Feature Article - January 2008
Find a printable version here

1-2-3-Swim!

Aquatic Programming Gets Back to Basics

By Emily Tipping



Branching Out

To reach even more people with the healing powers of water, you can consider moving beyond the basics to add programs like aquatic exercise or aquatic therapy for populations with special needs.

As part of its move to the new facility, AquaChamps Swim School expanded its programming to introduce AquaTherapy, a program for individuals to "experience healing in the water," and AquaBilities, which allows individuals living with disabilities to achieve the dream of becoming aquatic champions.

"We do a lot of water therapy," Vawter said. "A new portion of our program helps people with Parkinson's or people who are recovering from a recent hip or knee replacement. They can immerse themselves in the healing powers of the water. Water is a natural force, so they don't have the same physical restrictions as they do on land. It's so good for the mind, and from there it heals the body as well."

The Keller ISD Natatorium also runs a water therapy program, partnering with the local chapter of the National MS (Multiple Sclerosis) Society. Users of the aqua-therapy program may have MS, while others have Alzheimer's or other health-related problems. The program is physician-prescribed, and the local chapter reimburses the natatorium for lane usage and the cost of instructors.

"In terms of the good feeling of knowing that what we're offering is really benefiting others, the program has far exceeded what I could hope," Feris said. "We have 20 to 30 in every class we offer. We're considering offering even more classes because the interest and the need is so great. We're doing our part to help all types of people. It's not just for the hearty who want to come in and lap swim or the recreational user in open swim. This is an extension of who we are and what we were designed for."

Vawter said AquaChamps takes its aquatic therapy programs beyond people with physical disabilities to offer programs to people with Down syndrome and autism as well, groups that he said are unfortunately often forgotten in the aquatics industry. "We allow them the opportunity to be in the water and learn what success is," he explained. "For those with Down syndrome and autism, the water is such a releasing force. They're able to relax and not have these noises and sounds going on around them. They can immerse themselves and hear nothing but their thoughts."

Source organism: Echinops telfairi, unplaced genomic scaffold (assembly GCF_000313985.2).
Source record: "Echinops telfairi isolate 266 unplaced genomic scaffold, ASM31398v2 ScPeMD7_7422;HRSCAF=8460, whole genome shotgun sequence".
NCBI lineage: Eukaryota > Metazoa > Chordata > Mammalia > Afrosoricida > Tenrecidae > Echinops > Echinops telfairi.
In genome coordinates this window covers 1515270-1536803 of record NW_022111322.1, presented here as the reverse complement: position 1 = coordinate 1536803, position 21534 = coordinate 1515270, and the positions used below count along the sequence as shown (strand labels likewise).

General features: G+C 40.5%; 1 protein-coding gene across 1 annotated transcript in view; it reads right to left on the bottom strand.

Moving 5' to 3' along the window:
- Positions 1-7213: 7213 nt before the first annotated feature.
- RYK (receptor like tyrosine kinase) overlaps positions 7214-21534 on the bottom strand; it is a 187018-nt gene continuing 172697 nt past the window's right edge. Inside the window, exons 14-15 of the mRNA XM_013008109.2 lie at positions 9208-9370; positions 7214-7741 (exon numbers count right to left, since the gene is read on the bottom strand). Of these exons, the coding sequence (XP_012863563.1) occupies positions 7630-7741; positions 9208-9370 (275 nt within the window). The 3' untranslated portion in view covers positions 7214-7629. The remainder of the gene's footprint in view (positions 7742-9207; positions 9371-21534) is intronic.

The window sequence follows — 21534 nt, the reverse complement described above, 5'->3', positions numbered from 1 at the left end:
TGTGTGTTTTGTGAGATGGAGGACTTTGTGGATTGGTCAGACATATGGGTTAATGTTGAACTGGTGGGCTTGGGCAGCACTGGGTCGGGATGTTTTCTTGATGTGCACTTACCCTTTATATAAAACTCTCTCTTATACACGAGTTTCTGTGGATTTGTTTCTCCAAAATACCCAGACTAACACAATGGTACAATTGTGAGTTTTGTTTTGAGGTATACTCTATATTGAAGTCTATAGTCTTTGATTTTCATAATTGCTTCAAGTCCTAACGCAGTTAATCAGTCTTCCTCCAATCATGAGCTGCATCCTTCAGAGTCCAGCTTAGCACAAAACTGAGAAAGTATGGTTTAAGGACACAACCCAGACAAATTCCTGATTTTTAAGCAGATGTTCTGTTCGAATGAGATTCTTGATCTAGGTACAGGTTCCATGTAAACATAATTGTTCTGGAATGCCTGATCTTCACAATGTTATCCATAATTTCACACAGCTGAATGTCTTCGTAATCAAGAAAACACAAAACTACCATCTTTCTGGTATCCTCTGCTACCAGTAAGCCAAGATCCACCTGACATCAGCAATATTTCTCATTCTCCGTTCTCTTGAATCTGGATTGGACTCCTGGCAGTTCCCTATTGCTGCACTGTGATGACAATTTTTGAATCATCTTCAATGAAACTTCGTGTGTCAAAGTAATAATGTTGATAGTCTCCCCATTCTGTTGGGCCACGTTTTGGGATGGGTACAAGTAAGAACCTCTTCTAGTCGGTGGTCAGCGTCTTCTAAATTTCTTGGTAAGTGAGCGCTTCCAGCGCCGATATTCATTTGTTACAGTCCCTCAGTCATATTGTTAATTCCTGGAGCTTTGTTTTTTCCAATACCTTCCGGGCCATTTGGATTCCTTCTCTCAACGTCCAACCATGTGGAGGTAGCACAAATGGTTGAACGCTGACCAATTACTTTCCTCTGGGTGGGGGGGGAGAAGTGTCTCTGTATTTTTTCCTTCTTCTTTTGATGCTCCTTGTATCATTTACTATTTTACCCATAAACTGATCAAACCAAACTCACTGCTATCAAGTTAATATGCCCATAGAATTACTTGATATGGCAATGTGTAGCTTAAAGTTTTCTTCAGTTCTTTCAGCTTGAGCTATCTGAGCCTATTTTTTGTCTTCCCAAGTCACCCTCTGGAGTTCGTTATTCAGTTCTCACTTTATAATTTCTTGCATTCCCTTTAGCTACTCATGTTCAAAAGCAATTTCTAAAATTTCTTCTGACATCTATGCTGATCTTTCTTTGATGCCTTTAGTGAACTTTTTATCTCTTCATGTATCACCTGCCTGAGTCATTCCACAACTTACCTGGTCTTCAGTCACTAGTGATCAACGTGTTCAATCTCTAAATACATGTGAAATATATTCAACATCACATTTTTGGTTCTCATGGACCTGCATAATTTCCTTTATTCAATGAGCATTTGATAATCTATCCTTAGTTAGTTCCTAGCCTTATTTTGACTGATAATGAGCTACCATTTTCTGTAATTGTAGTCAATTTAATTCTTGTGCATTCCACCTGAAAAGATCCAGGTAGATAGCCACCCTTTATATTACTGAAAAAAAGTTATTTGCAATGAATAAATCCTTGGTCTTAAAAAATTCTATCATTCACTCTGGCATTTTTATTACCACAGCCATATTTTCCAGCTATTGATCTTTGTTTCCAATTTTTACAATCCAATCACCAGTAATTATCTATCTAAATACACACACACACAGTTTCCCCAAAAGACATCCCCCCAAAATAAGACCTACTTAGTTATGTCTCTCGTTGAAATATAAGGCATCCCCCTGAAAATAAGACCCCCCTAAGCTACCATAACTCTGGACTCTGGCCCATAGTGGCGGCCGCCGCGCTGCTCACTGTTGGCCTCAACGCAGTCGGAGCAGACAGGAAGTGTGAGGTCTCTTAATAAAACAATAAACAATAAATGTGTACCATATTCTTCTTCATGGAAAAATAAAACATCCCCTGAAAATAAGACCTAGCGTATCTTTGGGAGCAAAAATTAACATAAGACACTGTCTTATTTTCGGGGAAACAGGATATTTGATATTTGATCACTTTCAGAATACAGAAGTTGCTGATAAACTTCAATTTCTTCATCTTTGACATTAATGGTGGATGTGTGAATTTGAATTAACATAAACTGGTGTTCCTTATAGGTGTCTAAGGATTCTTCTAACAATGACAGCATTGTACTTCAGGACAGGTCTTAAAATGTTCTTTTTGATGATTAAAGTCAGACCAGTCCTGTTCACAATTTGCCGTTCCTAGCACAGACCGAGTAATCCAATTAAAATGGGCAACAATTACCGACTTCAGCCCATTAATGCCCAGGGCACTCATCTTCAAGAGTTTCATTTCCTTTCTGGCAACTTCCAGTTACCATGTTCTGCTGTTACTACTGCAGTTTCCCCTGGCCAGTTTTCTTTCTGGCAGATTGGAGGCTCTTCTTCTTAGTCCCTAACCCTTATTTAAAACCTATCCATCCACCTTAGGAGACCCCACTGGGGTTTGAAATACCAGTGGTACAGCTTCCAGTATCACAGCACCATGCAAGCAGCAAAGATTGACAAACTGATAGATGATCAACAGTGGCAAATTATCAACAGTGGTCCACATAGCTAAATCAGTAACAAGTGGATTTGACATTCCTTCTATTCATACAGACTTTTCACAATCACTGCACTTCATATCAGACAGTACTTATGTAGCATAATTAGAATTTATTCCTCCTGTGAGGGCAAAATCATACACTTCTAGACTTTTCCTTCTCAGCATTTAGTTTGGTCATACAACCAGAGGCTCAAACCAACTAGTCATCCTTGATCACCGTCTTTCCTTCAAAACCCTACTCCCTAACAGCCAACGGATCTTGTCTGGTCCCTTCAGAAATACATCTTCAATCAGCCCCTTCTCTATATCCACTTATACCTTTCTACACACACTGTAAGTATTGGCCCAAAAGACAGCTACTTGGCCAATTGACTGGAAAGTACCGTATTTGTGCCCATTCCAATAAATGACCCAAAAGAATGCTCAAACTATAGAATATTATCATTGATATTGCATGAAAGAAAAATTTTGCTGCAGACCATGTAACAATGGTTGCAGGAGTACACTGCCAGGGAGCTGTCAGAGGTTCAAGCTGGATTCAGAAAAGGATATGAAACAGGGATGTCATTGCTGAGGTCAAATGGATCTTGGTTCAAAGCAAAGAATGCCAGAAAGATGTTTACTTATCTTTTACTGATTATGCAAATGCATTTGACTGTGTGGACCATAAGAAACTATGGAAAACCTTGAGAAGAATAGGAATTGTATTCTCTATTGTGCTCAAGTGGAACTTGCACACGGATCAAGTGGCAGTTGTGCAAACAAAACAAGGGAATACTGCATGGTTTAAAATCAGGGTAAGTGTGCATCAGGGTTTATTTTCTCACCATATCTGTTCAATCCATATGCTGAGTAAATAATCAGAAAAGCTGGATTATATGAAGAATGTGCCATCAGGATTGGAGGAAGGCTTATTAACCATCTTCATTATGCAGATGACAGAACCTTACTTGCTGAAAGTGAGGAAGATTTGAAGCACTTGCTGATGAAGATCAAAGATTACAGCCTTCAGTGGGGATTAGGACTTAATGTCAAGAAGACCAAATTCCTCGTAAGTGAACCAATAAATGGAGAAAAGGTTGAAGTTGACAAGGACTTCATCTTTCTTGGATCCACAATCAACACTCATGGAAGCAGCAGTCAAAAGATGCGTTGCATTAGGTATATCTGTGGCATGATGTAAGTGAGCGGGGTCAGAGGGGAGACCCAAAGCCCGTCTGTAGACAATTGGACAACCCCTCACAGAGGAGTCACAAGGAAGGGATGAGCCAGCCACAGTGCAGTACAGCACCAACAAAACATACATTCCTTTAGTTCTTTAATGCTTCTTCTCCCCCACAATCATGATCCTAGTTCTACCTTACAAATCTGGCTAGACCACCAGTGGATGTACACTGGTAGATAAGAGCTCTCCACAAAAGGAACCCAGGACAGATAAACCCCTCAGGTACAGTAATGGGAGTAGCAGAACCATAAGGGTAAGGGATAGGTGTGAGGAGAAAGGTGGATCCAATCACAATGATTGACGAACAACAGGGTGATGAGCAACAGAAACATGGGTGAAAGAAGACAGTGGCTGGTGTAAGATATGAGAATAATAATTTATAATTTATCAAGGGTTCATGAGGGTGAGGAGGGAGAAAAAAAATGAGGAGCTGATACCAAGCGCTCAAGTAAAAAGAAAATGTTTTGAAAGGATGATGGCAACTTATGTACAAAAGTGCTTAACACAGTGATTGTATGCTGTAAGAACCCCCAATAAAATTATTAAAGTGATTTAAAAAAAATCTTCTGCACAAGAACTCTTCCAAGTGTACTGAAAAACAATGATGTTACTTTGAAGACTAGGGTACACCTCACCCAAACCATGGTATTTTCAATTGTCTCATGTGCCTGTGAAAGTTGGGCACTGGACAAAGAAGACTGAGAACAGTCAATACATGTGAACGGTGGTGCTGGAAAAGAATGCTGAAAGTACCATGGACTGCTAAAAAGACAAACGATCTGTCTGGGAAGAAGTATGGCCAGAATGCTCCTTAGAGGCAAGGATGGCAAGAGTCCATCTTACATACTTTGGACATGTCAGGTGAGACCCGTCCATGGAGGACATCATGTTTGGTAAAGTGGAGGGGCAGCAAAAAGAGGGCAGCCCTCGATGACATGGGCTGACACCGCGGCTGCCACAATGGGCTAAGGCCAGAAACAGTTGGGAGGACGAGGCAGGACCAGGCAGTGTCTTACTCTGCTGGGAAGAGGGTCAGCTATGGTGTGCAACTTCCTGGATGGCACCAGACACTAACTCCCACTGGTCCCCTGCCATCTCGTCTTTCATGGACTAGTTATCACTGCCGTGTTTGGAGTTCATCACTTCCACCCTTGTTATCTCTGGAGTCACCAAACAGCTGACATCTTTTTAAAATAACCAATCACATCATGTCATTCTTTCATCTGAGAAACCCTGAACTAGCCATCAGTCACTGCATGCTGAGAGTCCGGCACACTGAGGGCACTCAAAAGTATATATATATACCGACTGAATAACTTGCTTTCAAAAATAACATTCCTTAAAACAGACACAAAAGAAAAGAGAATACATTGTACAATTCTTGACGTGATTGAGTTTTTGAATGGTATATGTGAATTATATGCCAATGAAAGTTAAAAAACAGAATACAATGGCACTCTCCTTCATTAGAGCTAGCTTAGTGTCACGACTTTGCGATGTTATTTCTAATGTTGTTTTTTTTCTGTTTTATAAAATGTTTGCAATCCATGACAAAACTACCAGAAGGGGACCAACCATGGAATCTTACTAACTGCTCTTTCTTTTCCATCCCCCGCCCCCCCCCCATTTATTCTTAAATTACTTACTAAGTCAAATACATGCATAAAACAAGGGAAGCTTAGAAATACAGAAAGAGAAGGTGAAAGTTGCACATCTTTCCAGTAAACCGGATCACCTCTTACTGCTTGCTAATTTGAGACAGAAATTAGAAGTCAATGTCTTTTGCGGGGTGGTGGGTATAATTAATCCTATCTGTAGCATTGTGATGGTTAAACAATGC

The Keller ISD Natatorium also reaches this audience, offering an adaptive PE class for kids with special needs. "The first year we had 87 participants, and now we have about 115 participating in that program," Feris said. "A lot of the kids have Down syndrome or autism, and the majority are at the middle school or high school grade level, but are at the third-grade learning level. It's been incredibly unique, and it's so much fun."

Other ways to branch out include offering aquatic exercise programs. If you have the staff for it, you might even be able to branch into what Spannuth believes is the future big revenue-producer for aquatics: aquatic personal training. While he said the current top money-making aquatic program in the United States is swimming instruction for children 5 and under, he believes that five years from now, aquatic exercise personal training will take its place, whether it's private one-on-one instruction, semi-private

one-on-two or one-on-three instruction, or group personal training.

You also can expand your programming by getting out of the pool, as AquaChamps Swim School has. "The basis for all of our programming is access to success is through the mind," Vawter explained. "We wholeheartedly believe that if you encourage people mentally, they can take on anything, and success comes from there."

Along those lines, Vawter said AquaChamps has added out-of-the-water programming, including Spanish, sign language, music and aerobics classes for kids. "Anything that helps their sensory development in and out of the water. Kids learn from their senses first and foremost, and if you can focus your programming on that, I think anyone can be successful."

Special events offer another tried-and-true method to get more people to the pool. Wheeler said that in addition to the traditional programs offered at the city's pools, Oakland's aquatic facilities also feature occasional special events, such as a movie night or a dog event, as well as evening activities for youth. "We have a pretty rough community, so we try to provide nights at the pool," he explained.